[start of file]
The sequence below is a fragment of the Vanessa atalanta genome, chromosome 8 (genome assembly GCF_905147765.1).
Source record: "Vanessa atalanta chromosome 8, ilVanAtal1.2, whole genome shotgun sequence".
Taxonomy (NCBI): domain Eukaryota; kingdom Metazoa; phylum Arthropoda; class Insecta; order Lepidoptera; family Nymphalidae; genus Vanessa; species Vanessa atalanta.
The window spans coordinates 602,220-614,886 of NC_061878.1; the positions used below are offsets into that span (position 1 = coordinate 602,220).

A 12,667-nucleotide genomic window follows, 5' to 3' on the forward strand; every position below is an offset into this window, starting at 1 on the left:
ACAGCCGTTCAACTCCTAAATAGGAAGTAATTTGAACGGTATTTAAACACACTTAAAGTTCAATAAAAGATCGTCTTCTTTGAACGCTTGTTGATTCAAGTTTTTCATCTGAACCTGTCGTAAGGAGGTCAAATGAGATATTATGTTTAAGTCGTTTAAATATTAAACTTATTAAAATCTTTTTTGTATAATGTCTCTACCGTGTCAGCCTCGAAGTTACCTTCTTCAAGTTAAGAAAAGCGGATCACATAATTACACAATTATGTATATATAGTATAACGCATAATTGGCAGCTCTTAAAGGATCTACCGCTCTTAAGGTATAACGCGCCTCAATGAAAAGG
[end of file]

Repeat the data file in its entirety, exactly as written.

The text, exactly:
The sequence below is a fragment of the Vanessa atalanta genome, chromosome 8 (genome assembly GCF_905147765.1).
Source record: "Vanessa atalanta chromosome 8, ilVanAtal1.2, whole genome shotgun sequence".
Taxonomy (NCBI): domain Eukaryota; kingdom Metazoa; phylum Arthropoda; class Insecta; order Lepidoptera; family Nymphalidae; genus Vanessa; species Vanessa atalanta.
The window spans coordinates 602,220-614,886 of NC_061878.1; the positions used below are offsets into that span (position 1 = coordinate 602,220).

A 12,667-nucleotide genomic window follows, 5' to 3' on the forward strand; every position below is an offset into this window, starting at 1 on the left:
ACAGCCGTTCAACTCCTAAATAGGAAGTAATTTGAACGGTATTTAAACACACTTAAAGTTCAATAAAAGATCGTCTTCTTTGAACGCTTGTTGATTCAAGTTTTTCATCTGAACCTGTCGTAAGGAGGTCAAATGAGATATTATGTTTAAGTCGTTTAAATATTAAACTTATTAAAATCTTTTTTGTATAATGTCTCTACCGTGTCAGCCTCGAAGTTACCTTCTTCAAGTTAAGAAAAGCGGATCACATAATTACACAATTATGTATATATAGTATAACGCATAATTGGCAGCTCTTAAAGGATCTACCGCTCTTAAGGTATAACGCGCCTCAATGAAAAGG